Snowden chose a different path. He stole a hoard of documents and fled to Hong Kong. Thus did he place his fate in the hands of a government that exerts total control over its nation’s Internet and spares no expense in its attempts to penetrate ours. His decision to speak from there, in public, is also noteworthy: It means his interest in publicity trumps his stated fear of arrest.

Nothing about the context, in other words, tells us that Snowden is interested in anything other than martyrdom and a perverse sort of fame. Nothing tells us that his primary interest is the welfare of his fellow Americans. Nothing about his actions, so far, seems likely to help him achieve his stated goals.

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Kevin Egan, a former prosecutor here who has represented people fighting extradition to the United States, said that Mr. Snowden’s latest disclosures would make it harder for him to fight an expected request by the United States for him to be turned over to American law enforcement. “He’s digging his own grave with a very large spade,” he said.

But a person with longstanding ties to mainland Chinese military and intelligence agencies said that Mr. Snowden’s latest disclosures showed that he and his accumulated documents could be valuable to China, particularly if Mr. Snowden chooses to cooperate with mainland authorities.

“The idea is very tempting, but how do you do that, unless he defects,” said the person, who insisted on anonymity because of the diplomatic sensitivities in the case. “It all depends on his attitude.”

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What’s not clear is why Snowden thought that revealing the NSA’s surveillance methods would change very much in our government or society, except to make it much harder for the NSA, the CIA, and defense and intelligence contractors to hire anyone like him in the future…

Other than tightened security clearances, though, the startling revelations of the past several days will probably alter very little in the lives of Americans or the way the government works in a data-driven world. That’s not just because, apart from a few outraged senators—Democrats Ron Wyden of Oregon and Mark Udall of Colorado and libertarian Republican Rand Paul of Kentucky—almost the entire U.S. government, from the White House to Congress to the judiciary, has come out in support of the NSA program of collecting troves of telephone data and personal Internet information, using the servers and telecommunications systems of America’s biggest companies. If the mandarins of official Washington don’t amend their conduct, it’s because Americans aren’t asking them to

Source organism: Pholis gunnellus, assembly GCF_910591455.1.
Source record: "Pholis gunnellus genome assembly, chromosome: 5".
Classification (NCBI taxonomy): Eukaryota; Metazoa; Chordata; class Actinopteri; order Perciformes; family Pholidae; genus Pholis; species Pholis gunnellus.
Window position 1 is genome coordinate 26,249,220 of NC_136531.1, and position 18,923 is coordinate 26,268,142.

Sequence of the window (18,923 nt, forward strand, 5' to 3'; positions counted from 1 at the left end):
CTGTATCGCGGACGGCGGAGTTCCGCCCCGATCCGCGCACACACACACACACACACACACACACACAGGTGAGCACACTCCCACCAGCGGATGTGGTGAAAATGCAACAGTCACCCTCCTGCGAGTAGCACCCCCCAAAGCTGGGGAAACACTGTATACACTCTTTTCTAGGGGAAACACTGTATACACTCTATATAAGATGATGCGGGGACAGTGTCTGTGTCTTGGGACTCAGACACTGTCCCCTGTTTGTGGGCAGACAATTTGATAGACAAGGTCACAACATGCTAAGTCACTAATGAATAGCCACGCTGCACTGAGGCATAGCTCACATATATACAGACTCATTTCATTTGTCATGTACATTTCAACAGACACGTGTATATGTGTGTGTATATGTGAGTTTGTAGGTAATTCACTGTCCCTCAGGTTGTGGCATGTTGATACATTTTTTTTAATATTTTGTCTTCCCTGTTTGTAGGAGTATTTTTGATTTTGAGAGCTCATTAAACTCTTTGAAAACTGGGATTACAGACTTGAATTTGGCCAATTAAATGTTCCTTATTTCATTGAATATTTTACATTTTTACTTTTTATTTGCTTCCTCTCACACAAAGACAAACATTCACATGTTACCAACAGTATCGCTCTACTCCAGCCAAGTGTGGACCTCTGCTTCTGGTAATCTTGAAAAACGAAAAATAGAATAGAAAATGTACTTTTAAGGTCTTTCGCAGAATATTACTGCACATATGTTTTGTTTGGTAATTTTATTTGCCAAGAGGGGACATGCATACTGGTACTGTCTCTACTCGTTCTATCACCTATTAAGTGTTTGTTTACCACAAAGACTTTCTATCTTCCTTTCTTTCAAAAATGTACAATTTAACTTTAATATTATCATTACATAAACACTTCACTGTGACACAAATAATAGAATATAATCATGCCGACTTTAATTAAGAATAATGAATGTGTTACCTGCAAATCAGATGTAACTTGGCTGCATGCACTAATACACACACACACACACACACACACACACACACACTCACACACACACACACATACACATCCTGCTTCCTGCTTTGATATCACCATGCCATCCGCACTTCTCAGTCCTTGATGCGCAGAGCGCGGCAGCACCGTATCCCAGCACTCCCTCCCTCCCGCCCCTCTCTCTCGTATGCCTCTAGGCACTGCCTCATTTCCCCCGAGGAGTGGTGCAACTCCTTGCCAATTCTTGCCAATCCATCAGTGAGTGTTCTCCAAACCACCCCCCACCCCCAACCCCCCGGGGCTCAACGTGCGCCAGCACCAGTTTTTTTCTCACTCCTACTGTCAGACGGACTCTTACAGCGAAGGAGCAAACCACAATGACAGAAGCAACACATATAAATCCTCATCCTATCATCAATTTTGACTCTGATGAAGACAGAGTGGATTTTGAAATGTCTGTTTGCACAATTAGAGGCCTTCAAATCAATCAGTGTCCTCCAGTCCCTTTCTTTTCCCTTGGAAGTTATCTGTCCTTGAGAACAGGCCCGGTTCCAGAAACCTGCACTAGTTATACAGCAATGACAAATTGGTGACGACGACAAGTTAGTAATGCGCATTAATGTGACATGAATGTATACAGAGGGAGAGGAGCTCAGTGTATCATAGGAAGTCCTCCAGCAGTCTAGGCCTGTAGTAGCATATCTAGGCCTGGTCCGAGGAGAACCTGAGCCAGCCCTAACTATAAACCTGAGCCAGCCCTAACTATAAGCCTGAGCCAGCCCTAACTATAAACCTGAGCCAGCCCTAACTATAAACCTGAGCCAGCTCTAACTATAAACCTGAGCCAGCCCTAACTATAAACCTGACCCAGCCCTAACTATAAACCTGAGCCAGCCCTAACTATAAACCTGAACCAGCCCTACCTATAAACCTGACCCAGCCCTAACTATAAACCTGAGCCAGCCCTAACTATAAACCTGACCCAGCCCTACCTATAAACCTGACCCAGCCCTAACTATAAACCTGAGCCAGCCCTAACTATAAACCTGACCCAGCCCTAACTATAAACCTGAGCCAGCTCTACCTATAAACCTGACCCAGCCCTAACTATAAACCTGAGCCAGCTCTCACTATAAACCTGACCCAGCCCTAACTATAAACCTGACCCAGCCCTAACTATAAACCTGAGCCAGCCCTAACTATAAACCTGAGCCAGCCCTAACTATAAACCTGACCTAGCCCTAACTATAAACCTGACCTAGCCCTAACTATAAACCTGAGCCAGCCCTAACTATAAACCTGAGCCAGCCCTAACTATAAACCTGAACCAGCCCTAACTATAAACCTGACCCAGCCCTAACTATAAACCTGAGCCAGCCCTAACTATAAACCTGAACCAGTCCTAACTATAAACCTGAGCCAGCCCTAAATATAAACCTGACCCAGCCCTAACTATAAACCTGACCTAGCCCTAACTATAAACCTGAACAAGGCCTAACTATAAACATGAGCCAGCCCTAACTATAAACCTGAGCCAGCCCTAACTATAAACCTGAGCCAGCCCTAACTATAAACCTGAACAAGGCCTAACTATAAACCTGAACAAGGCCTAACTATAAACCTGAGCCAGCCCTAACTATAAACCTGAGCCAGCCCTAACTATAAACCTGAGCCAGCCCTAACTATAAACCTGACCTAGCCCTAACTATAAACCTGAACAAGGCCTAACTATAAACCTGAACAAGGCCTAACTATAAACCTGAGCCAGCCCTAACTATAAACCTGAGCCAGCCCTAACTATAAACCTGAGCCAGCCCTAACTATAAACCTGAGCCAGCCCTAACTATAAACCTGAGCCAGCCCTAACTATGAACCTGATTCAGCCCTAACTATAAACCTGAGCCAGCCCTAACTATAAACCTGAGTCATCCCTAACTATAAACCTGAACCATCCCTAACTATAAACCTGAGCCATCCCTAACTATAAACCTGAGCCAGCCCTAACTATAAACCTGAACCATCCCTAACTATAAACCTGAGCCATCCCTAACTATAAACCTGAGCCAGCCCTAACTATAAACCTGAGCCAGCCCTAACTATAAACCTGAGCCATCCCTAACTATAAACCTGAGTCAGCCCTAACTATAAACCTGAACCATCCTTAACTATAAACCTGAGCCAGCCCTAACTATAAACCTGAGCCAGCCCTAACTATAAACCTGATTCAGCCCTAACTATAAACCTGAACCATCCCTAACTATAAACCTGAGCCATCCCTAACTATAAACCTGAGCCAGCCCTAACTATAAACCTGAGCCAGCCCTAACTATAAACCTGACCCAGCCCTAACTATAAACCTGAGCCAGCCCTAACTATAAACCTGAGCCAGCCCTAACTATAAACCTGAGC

Most Americans, based on the polls, seem willing to make the trade-off between what President Obama called “modest encroachments on privacy” and safety from terrorists. “There is a lot of authoritarian overreach in American society, both from the drug war and the war on terror,” David Simon, the writer and producer of the hit HBO shows The Wire and Treme, wrote in his blog this week, in a scathing blast at Snowden and the pundits who have lionized him. “But those planes really did hit those buildings. And that bomb did indeed blow up at the finish line of the Boston Marathon. And we really are in a continuing, low-intensity, high-risk conflict with a diffuse, committed, and ideologically motivated enemy. And for a moment, just imagine how much bloviating would be wafting across our political spectrum if, in the wake of an incident of domestic terrorism, an American president and his administration had failed to take full advantage of the existing telephonic data to do what is possible to find those needles in the haystacks.”

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If—again, if—what Snowden says is substantially true, the surveillance state will in time encourage an air of subtle oppression, and encourage too a sense of paranoia that may in time—not next week, but in time, as the years unfold—loosen and disrupt the ties the people of America feel to our country. “They spy on you here and will abuse the information they get from spying on you here. I don’t like ‘here.'”…

I feel that almost everyone who talks about America for a living—politicians and journalists and even historians—is missing a huge and essential story: that too many things are happening that are making a lot of Americans feel a new distance from, a frayed affiliation with, the country they have loved for half a century and more, the country they loved without every having to think about it, so natural was it. This isn’t the kind of thing that can be quantified in polls—it’s barely the kind of thing people admit to themselves. But talk to older Americans—they feel they barely know this country anymore. In governance its crucial to stay within parameters, its important not to strain ties, push too far, be extreme. And if you think this does not carry implications for down the road, for our healthy continuance as a nation, you are mistaken. Love keeps great nations going.

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Pelosi, a former head of the House Intelligence Committee, seemed to defend the PRISM program Thursday, suggesting that it might have helped national security officials gather more information prior to the 911 attacks.

“Certainly it would have improved the chances of doing that. I can’t say with certainty that it would have, but it certainly would have improved the chance,” she said. “It did give more opportunity to surveil.” But she also suggested the administration’s blanket sweep of domestic phone records was not authorized by current law.